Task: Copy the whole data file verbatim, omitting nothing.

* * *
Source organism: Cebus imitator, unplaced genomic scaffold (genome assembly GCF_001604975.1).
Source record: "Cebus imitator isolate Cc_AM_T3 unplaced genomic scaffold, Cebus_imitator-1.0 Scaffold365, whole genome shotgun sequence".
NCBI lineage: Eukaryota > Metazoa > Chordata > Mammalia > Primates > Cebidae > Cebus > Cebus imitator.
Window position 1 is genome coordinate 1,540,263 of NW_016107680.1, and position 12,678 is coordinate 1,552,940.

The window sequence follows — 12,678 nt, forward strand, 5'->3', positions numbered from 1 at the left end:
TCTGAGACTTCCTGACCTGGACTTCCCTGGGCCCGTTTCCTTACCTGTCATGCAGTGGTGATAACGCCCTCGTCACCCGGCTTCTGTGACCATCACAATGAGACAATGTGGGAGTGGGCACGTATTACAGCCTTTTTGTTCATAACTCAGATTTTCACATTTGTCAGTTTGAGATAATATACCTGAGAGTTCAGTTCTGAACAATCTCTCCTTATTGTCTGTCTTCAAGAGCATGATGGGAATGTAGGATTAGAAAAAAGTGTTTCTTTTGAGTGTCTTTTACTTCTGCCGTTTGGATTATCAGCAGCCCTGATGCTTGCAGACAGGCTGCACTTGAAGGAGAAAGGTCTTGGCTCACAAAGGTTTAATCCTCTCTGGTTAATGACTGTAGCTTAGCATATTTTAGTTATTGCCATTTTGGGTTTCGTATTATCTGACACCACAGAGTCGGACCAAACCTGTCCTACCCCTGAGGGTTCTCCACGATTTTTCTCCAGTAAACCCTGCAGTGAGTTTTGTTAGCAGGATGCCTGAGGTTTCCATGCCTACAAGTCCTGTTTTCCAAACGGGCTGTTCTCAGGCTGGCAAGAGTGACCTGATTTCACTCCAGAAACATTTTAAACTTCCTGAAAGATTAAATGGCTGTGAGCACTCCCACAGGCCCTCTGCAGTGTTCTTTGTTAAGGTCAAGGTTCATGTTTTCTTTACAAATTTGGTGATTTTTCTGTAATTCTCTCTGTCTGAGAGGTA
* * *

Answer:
Source organism: Cebus imitator, unplaced genomic scaffold (genome assembly GCF_001604975.1).
Source record: "Cebus imitator isolate Cc_AM_T3 unplaced genomic scaffold, Cebus_imitator-1.0 Scaffold365, whole genome shotgun sequence".
NCBI lineage: Eukaryota > Metazoa > Chordata > Mammalia > Primates > Cebidae > Cebus > Cebus imitator.
Window position 1 is genome coordinate 1,540,263 of NW_016107680.1, and position 12,678 is coordinate 1,552,940.

The window sequence follows — 12,678 nt, forward strand, 5'->3', positions numbered from 1 at the left end:
TCTGAGACTTCCTGACCTGGACTTCCCTGGGCCCGTTTCCTTACCTGTCATGCAGTGGTGATAACGCCCTCGTCACCCGGCTTCTGTGACCATCACAATGAGACAATGTGGGAGTGGGCACGTATTACAGCCTTTTTGTTCATAACTCAGATTTTCACATTTGTCAGTTTGAGATAATATACCTGAGAGTTCAGTTCTGAACAATCTCTCCTTATTGTCTGTCTTCAAGAGCATGATGGGAATGTAGGATTAGAAAAAAGTGTTTCTTTTGAGTGTCTTTTACTTCTGCCGTTTGGATTATCAGCAGCCCTGATGCTTGCAGACAGGCTGCACTTGAAGGAGAAAGGTCTTGGCTCACAAAGGTTTAATCCTCTCTGGTTAATGACTGTAGCTTAGCATATTTTAGTTATTGCCATTTTGGGTTTCGTATTATCTGACACCACAGAGTCGGACCAAACCTGTCCTACCCCTGAGGGTTCTCCACGATTTTTCTCCAGTAAACCCTGCAGTGAGTTTTGTTAGCAGGATGCCTGAGGTTTCCATGCCTACAAGTCCTGTTTTCCAAACGGGCTGTTCTCAGGCTGGCAAGAGTGACCTGATTTCACTCCAGAAACATTTTAAACTTCCTGAAAGATTAAATGGCTGTGAGCACTCCCACAGGCCCTCTGCAGTGTTCTTTGTTAAGGTCAAGGTTCATGTTTTCTTTACAAATTTGGTGATTTTTCTGTAATTCTCTCTGTCTGAGAGGTA